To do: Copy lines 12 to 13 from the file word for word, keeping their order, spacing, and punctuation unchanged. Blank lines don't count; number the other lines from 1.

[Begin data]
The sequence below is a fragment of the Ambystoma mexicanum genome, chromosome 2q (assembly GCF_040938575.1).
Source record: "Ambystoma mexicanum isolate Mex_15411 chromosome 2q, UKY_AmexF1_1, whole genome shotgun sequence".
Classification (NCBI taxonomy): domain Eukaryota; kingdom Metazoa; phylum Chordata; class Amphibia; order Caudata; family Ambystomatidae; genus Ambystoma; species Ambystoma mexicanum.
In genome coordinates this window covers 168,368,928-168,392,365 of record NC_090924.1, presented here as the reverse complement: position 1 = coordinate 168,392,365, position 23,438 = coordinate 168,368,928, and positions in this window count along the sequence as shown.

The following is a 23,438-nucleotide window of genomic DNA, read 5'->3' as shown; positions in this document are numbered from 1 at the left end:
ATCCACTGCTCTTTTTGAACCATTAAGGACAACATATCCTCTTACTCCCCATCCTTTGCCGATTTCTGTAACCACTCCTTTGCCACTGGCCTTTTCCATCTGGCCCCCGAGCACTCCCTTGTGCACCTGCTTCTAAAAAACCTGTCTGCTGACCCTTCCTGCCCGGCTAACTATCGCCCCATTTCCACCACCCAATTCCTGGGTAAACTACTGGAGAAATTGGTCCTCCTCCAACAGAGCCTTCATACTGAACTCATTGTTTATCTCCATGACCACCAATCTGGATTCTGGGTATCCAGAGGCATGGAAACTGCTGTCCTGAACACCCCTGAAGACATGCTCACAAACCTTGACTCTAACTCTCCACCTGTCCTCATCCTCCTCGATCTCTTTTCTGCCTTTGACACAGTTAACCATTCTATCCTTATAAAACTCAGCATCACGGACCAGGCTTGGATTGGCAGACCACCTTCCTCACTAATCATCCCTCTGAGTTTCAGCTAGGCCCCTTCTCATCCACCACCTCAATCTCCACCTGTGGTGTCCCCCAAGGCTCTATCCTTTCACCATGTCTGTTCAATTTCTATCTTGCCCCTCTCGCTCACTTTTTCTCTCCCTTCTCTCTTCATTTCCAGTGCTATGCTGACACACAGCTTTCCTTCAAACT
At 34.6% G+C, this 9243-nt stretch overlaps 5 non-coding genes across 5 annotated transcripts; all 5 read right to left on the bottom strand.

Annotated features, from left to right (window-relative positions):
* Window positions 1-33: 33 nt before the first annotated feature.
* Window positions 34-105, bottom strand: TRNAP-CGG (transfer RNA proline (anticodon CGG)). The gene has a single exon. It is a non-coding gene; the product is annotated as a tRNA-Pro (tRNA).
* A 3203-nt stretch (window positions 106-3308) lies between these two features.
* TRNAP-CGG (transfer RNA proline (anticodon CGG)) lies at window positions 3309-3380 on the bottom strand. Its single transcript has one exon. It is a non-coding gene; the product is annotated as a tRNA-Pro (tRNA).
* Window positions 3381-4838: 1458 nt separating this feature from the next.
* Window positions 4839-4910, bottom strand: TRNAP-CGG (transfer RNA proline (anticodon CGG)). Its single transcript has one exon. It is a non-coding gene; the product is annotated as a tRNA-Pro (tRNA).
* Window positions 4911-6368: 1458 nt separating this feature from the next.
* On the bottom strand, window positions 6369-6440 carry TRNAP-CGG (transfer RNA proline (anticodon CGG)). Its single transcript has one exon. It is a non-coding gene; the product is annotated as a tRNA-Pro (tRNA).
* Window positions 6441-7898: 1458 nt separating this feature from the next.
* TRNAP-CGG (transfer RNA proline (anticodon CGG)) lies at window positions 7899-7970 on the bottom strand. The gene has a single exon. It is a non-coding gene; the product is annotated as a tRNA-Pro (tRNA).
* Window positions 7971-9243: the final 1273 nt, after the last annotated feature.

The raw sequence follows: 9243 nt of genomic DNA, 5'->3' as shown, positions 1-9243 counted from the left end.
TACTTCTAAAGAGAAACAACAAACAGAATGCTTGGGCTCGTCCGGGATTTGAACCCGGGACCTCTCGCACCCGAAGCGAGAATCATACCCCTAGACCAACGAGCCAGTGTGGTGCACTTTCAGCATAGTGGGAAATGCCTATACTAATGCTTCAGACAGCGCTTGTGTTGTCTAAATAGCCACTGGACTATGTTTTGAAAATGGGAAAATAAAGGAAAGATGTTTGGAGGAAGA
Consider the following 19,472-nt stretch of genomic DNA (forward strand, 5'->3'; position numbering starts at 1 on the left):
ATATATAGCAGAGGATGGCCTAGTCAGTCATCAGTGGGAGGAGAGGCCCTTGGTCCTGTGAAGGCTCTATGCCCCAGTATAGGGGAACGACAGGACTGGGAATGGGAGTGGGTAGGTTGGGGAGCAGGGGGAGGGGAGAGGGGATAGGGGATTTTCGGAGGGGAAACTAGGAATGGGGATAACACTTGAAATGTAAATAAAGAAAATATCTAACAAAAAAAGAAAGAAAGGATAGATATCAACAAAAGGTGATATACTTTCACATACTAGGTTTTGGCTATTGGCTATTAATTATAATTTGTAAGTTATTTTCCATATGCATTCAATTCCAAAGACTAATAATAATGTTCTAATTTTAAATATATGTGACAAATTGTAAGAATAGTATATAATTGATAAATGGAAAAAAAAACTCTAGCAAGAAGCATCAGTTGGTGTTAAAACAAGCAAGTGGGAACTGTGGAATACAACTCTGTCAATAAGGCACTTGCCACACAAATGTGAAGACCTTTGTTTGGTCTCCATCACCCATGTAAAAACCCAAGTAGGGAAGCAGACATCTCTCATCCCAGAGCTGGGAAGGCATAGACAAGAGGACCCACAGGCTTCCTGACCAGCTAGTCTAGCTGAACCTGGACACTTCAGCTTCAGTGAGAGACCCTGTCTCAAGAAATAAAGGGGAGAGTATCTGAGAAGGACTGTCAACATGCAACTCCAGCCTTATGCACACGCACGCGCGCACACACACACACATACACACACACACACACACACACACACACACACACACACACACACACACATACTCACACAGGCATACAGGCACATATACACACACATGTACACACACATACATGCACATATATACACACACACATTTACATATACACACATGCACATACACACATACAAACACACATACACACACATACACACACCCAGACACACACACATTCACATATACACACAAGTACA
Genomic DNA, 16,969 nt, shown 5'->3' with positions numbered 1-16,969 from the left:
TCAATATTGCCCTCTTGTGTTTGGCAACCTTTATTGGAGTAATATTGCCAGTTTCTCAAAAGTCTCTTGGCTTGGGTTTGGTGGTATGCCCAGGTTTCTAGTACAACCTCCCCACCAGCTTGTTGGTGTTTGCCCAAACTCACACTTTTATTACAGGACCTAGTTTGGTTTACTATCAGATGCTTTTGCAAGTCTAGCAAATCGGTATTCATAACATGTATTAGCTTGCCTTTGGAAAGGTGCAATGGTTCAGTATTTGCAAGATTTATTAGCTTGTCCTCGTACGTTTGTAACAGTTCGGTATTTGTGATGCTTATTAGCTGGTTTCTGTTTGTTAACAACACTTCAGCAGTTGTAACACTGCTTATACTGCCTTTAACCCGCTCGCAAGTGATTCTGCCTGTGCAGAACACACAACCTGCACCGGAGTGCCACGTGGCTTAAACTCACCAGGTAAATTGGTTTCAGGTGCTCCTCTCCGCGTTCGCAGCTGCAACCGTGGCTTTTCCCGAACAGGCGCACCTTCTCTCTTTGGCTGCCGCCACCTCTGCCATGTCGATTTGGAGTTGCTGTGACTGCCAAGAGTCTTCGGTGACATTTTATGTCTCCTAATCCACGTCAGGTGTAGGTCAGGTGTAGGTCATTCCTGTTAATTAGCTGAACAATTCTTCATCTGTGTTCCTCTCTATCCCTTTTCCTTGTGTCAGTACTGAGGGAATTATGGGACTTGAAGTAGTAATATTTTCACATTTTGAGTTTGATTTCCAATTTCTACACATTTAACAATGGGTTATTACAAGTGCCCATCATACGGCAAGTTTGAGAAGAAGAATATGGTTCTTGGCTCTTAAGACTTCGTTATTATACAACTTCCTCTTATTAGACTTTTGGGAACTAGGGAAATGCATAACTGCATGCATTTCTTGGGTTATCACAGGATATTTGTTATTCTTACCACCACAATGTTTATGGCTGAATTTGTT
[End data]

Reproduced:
* TRNAP-CGG (transfer RNA proline (anticodon CGG)) lies at window positions 3309-3380 on the bottom strand. Its single transcript has one exon. It is a non-coding gene; the product is annotated as a tRNA-Pro (tRNA).
* Window positions 3381-4838: 1458 nt separating this feature from the next.